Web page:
What Can Stop an Idea?
Think about all the great minds in history. Albert Einstein for some reason was able to translate mathematics and physics to such an extent that he changed the entire field of science and caused an evolutory splash into the pool of physics and mathematics. Or what about Mary Shelley writing Frankenstein, the first science fiction story? Or Wolfgang Amadeus Mozart somehow had the equipment to translate music in amazingly efficient and beautiful ways, powerful ways that will forever resonate into the human future.
Sometimes it’s difficult to think about actually being one of those so-called great minds. After all, something made them “great.” Was it hard work? Discipline? Luck? Dedication? Knowledge? It’s hard to know exactly, especially when we hear stories about Archimedes having a Eureka! moment in a tub of water, or Isaac Newton observing an apple falling, or Alexander Fleming’s sudden insight about penicillin.
Besides training and learning and educating ourselves to be ready for ideas, we can also think about what might stop us from having them. The question in my mind is: What stops an idea from taking up residence in us?
A Thought Experiment
If you were to look at the realm of ideas from a humanized, living viewpoint, you would see that ideas, concepts, and impressions are actually desperate to find a human being who can give them outplay…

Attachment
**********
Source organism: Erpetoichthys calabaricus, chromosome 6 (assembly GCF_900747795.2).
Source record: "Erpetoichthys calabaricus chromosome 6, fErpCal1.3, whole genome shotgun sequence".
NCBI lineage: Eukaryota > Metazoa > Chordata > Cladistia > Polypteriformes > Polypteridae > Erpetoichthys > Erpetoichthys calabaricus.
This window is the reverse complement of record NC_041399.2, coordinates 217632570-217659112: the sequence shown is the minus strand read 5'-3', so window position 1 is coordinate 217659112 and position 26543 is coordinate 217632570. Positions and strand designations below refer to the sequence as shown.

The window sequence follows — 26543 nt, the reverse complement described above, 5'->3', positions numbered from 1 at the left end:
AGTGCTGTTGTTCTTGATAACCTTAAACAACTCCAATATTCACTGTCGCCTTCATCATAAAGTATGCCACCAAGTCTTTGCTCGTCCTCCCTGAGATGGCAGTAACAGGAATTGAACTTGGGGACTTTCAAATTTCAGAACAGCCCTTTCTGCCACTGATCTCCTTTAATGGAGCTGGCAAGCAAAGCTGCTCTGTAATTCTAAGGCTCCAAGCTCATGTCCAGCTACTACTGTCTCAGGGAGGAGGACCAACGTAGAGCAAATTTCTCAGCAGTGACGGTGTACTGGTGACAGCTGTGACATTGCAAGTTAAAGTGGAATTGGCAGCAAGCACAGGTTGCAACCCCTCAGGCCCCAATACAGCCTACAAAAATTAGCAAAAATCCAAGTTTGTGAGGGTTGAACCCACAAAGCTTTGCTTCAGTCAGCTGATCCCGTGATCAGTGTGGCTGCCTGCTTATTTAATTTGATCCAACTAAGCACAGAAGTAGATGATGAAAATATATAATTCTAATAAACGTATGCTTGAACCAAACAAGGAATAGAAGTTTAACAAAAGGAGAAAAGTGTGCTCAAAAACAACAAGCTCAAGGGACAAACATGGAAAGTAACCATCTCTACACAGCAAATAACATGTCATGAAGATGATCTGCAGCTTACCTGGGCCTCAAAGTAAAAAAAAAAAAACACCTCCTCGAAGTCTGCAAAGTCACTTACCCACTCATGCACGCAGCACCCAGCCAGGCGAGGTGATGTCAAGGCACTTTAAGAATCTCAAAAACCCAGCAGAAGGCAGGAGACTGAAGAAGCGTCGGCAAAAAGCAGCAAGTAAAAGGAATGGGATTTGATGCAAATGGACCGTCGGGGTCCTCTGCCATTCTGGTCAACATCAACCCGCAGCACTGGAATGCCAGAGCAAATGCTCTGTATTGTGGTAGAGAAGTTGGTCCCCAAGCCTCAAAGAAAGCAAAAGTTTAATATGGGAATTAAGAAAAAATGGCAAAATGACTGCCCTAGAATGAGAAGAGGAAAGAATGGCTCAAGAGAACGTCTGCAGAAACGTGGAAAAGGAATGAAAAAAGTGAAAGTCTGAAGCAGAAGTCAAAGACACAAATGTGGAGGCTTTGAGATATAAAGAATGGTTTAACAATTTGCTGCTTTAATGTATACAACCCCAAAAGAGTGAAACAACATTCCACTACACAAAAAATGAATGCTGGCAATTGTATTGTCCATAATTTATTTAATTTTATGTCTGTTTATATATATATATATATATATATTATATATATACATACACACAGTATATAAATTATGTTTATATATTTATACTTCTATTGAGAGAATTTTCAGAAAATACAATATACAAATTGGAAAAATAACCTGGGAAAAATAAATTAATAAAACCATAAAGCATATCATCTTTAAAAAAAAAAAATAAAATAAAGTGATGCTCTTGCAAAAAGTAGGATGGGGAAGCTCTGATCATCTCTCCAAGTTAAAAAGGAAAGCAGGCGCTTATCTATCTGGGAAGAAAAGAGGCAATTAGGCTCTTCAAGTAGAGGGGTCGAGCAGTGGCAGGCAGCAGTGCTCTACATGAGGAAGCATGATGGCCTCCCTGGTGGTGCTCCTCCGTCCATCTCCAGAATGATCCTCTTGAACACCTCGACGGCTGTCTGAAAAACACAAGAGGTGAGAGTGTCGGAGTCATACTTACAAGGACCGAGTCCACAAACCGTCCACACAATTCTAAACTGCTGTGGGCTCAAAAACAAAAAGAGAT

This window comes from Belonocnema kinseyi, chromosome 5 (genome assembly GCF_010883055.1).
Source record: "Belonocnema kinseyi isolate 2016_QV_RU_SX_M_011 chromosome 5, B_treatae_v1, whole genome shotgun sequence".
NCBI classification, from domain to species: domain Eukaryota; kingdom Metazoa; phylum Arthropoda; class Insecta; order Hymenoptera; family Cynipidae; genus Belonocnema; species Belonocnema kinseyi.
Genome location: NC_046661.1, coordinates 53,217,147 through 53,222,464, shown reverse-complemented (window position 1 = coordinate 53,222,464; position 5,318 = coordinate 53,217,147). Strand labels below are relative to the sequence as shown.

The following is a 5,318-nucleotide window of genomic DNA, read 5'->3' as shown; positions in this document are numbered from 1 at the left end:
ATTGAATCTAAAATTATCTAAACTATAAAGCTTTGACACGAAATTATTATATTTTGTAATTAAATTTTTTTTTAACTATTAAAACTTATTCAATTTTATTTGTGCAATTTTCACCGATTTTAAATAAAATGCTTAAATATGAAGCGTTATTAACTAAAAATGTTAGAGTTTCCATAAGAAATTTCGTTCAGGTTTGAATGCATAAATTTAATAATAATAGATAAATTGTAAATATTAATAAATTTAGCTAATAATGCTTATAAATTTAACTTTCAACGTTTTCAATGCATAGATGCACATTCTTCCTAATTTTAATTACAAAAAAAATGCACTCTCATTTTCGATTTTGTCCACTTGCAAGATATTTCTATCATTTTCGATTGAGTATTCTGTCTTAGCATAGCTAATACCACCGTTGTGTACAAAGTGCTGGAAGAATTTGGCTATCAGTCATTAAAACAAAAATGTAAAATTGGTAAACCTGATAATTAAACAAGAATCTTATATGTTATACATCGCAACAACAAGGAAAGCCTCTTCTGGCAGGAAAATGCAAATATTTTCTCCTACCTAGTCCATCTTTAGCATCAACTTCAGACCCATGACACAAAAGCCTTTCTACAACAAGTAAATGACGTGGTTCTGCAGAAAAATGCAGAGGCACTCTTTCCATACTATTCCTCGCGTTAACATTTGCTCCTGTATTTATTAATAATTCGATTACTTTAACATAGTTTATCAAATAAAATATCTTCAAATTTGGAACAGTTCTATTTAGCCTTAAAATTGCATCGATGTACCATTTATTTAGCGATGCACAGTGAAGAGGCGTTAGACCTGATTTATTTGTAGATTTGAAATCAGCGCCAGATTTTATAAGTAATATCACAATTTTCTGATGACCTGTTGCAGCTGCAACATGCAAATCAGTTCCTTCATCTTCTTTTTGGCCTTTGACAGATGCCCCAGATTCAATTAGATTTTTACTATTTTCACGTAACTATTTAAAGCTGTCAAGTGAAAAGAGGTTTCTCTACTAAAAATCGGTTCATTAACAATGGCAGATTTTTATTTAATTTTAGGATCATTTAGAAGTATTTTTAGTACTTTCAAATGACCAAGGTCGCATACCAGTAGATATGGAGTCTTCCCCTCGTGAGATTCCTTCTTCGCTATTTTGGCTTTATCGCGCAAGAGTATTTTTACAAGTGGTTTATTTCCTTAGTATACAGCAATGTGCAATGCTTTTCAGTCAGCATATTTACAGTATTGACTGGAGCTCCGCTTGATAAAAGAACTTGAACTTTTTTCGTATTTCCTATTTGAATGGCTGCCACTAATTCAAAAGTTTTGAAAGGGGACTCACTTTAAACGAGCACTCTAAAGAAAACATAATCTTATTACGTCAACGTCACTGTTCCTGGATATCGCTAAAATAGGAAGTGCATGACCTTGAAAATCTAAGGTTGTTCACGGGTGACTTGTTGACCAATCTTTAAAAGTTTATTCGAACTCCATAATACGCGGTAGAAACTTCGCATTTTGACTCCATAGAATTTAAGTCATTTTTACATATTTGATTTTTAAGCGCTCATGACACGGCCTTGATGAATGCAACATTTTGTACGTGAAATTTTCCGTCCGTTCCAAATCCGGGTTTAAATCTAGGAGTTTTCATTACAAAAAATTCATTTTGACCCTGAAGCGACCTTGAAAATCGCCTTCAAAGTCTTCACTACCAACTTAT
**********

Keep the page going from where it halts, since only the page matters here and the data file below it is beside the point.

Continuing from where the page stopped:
I have a thought experiment question for you: If you were an idea that wanted to manifest in the world, what kind of person would you go to be expressed?
As I imagine into this question, I would think it would depend on what kind of idea you were. If you were a musical idea, you might seek out a musician or a composer. If you wanted to become a painting, you might seek out an artist or someone being artistic. It wouldn’t make sense if you wanted to be a poem, for example, to seek out a coin collector or a hockey player. Ideally, you would seek out a poet, perhaps even a specific type of poet for something as specific as Found Poetry.
If you really wanted to be expressed, you might also try to find the right kind of person in the right moment. For example, a musician holding an instrument or an author holding a pen. And if you were desperate, you might even need to wait for an exact moment, a moment where the recipient person was in a calm, pleasant mood, open-minded and actually wanting to have new ideas. Ideally, you as the idea and the person as the recipient would be a perfect match.
There are a lot of things that could get in the way. If you were too picky as the idea, it might take a long time for you to be expressed. If the person tried to express you sarcastically, maybe you would change your mind. If the recipient had a sudden burst of anger, maybe you would get hurt. If your process of manifesting got interrupted, you might not have the opportunity to become fulfilled. What about the circumstances of the person you would go to? What if the person were in a group of people who were less open-minded? What if those other people attacked you as a fledgling idea?
Barriers to Having an Idea
They say a picture is worth a thousand words, and I feel the same way about a good thought experiment. So I will leave it to you to work out exactly what it might mean to think about what could stop you if you were an idea. However, I do want to get a list started, so here is what I jotted down today (in no particular order):